03/02/2006 12:00AM

Brother Derek's consignor back for more

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Consignor John Brocklebank had mixed emotions when a Benchmark colt he offered at the 2005 Barretts March sale of selected 2-year-olds in training was sold for $275,000.

On behalf of Timberline, a group of pinhooking investors led by Salt Lake City businessman Craig Tillotson, Brocklebank had paid $150,000 at the 2004 Keeneland September yearling sale for the colt, and watched him work quickly in advance of the Barretts sale.

The colt is Brother Derek, the favorite for Saturday's $200,000 Santa Catalina Stakes at Santa Anita and the leading contender for the Kentucky Derby.

For Brocklebank, who operates BC Thoroughbreds with partner Shane Chipman, the $275,000 price was a surprise. He expected to get more.

"I try to be realistic in this game," Brocklebank said. "Despite what people think, once you sell a horse it becomes part of your deal. It's been wonderful what Brother Derek has done.

"I was really disappointed in what he brought. I thought he was the best horse I'd been around. I wanted to buy the horse back. I thought he'd bring $700,000 to $750,000, somewhere around there."

Brocklebank and Chipman, who are based in South Jordan, Utah, near Salt Lake City, are returning to California this month for the Barretts March sale of 2-year-olds in training in Pomona on March 14.

Their BC Thoroughbreds has 21 juveniles consigned to the one-day sale, including seven California-breds. Their group of statebreds is led by a Distorted Humor colt that Brocklebank purchased for $230,000 at the 2005 Keeneland September yearling sale.

"I don't want to brag on them too much and shoot myself in the foot, but they're a great bunch of colts," Brocklebank said.

Overall, there are 34 California-breds in the 181-horse sale - 20 colts and 14 fillies. Last year, there were 27 California-breds in the sale. Brother Derek is by far the most successful member of that group.

The Distorted Humor colt has loads of promise. He is out of My Glamorous One, who was second in the 1989 Santa Ysabel Stakes at Santa Anita. My Glamorous One has already produced a California-bred champion: Humorous Lady, by Distorted Humor, was the state's top 2-year-old filly in 2002.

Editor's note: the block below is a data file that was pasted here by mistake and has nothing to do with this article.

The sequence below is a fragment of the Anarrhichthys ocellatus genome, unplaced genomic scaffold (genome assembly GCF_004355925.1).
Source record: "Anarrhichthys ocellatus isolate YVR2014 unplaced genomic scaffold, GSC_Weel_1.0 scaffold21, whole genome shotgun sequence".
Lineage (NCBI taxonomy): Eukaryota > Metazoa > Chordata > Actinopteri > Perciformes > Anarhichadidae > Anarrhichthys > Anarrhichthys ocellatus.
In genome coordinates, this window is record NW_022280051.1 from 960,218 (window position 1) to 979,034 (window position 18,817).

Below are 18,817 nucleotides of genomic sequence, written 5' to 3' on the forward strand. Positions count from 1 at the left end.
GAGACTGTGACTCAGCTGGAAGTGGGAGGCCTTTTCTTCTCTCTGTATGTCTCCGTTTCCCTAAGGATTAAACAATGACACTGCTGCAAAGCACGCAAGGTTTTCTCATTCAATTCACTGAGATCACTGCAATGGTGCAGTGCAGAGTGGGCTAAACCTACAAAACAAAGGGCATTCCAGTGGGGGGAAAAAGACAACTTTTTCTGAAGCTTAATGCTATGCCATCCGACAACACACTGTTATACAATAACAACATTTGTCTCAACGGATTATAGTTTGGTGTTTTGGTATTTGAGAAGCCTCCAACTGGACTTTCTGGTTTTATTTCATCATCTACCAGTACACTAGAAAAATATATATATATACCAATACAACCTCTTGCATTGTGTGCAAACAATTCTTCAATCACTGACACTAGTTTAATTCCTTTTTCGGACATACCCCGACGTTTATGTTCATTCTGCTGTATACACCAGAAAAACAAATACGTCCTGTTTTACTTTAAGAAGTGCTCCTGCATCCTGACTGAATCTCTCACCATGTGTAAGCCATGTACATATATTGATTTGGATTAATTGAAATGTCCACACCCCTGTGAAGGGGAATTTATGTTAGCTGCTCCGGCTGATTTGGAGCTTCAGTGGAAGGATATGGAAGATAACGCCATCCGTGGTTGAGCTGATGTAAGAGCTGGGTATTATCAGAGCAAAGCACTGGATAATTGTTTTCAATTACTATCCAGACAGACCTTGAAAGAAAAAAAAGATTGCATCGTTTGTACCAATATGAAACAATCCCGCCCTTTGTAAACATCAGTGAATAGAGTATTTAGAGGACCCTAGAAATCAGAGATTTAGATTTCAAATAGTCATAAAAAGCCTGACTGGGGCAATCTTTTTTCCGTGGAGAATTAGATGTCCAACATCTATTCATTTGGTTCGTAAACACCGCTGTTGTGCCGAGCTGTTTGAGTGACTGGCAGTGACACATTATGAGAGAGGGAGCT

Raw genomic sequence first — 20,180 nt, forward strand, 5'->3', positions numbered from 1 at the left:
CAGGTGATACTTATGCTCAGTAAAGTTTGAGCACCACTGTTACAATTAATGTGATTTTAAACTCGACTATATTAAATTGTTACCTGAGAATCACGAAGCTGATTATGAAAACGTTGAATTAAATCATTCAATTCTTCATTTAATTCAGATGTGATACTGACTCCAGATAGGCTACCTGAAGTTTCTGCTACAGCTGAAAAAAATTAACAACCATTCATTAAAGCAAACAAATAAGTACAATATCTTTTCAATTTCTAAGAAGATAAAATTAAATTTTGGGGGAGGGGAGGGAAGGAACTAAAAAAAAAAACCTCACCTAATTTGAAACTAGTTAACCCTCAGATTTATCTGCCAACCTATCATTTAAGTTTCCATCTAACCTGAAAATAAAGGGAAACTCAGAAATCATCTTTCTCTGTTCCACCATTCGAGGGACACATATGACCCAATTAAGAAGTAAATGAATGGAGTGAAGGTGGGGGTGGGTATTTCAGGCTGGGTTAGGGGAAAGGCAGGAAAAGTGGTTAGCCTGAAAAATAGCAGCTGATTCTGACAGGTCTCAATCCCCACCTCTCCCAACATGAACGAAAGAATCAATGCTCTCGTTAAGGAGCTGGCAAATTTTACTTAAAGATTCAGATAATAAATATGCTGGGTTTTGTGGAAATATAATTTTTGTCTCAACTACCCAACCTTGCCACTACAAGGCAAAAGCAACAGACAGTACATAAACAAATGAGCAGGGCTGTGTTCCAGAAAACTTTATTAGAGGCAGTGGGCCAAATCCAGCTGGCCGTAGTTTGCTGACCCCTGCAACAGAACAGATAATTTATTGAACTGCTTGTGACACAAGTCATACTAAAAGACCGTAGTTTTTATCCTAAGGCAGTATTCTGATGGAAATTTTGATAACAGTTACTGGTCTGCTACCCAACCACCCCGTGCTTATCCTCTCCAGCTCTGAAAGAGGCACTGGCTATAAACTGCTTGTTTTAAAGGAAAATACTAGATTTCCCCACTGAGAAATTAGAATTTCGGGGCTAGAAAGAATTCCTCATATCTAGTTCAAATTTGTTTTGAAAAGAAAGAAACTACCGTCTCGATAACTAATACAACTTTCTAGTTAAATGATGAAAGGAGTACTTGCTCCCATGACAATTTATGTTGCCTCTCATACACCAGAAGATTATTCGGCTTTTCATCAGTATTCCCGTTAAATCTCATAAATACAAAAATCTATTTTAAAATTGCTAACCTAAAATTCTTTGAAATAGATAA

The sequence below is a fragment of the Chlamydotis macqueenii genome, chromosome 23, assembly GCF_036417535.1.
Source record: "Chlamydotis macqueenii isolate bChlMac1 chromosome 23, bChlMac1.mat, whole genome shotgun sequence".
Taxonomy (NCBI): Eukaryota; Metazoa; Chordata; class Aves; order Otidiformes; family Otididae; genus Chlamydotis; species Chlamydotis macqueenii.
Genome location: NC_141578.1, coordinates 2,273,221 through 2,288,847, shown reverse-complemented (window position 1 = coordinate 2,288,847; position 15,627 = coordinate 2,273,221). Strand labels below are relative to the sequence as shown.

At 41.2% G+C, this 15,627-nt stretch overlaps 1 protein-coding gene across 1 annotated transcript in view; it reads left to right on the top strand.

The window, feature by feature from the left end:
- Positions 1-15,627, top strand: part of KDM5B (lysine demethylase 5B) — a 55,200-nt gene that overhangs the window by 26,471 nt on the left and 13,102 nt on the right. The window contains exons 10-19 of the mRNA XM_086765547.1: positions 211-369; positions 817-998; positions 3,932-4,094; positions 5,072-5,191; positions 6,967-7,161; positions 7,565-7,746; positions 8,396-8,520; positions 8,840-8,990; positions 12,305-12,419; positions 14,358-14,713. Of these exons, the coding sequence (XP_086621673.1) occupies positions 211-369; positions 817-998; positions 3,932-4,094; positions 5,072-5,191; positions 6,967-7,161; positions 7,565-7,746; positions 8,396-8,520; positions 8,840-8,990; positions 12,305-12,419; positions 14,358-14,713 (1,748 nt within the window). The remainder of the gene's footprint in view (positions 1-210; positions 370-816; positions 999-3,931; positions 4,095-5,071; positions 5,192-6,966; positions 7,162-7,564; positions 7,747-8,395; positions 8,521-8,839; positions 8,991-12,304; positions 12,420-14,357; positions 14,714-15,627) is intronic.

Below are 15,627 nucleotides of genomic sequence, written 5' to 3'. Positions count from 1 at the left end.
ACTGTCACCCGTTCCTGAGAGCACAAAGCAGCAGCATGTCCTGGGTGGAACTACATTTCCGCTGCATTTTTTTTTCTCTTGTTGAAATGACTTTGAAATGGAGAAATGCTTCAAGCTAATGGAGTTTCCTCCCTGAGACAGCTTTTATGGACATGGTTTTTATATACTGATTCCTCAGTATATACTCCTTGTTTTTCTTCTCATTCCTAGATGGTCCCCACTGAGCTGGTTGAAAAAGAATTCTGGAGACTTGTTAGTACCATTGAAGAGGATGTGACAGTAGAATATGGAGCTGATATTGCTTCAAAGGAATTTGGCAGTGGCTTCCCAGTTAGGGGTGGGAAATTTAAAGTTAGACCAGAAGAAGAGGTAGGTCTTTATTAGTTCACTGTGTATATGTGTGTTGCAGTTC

Humorous Lady won the Grade 2 Astarita Stakes at Belmont Park and two other stakes.

"I hate to say what he'll do or won't do, but I think he'll light it up," Brocklebank said of the Distorted Humor colt. "He has a full sister that was real active. He could bring between $400,000 and $500,000 and probably should the way he acts around here.

"He's got a little of an attitude, like he would stick gum in the hair of the girl in front of him."

Brocklebank, 48, will know more about how his consignment will be received after the presale workouts, scheduled for March 6 and 12. The BC operation has spent the last few months preparing the 2-year-olds for the grueling build-up to the sale. So far, the Distorted Humor colt has withstood the regimen, Brocklebank said.

"We train them up. We don't mess around," he said. "We breeze them hard and gallop them hard, and if they ask us to back off we will.

"We prepare a horse to try to win and withstand the pressure of racing. This colt has been trained hard. He'll preview hard. He'll come running down through there."

Brocklebank compares his pinhooking operation to a pro sports team, saying that pinhookers draft "in the eighth or ninth round every year" in the yearling sales. They are unable to compete for the most expensive horses, which are sold in the early portion of the Keeneland September yearling sale, he said, but are more active a few days later.

Many of the California-breds offered next week were bought at the Barretts October yearling sale last year, including an Unusual Heat filly purchased for $80,000 by Ashton Management. The filly is consigned by Wavertree Stables, agent.

Another California-bred colt who is almost certain to be scrutinized by many potential buyers is a Red Bullet colt bought for $190,000 by Dapple Bloodstock at the Keeneland September yearling sale. He also is consigned by Wavertree Stables, agent.

Ultimately, all consignors are seeking to emulate Brocklebank's 2005 sale, by selling a juvenile for a profit and watching him develop into an important horse.

Brocklebank was impressed with Brother Derek long before the colt whipped through a quarter-mile in 20.80 seconds in a workout eight days before the 2005 sale.

"I thought that guy was unbelievable," Brocklebank said. "He was the sort you could breeze down the middle of I-15 and nothing would bother him."

A year from now, Brocklebank, or one of his colleagues, may be saying the same thing about one of the 2-year-olds in this year's sale.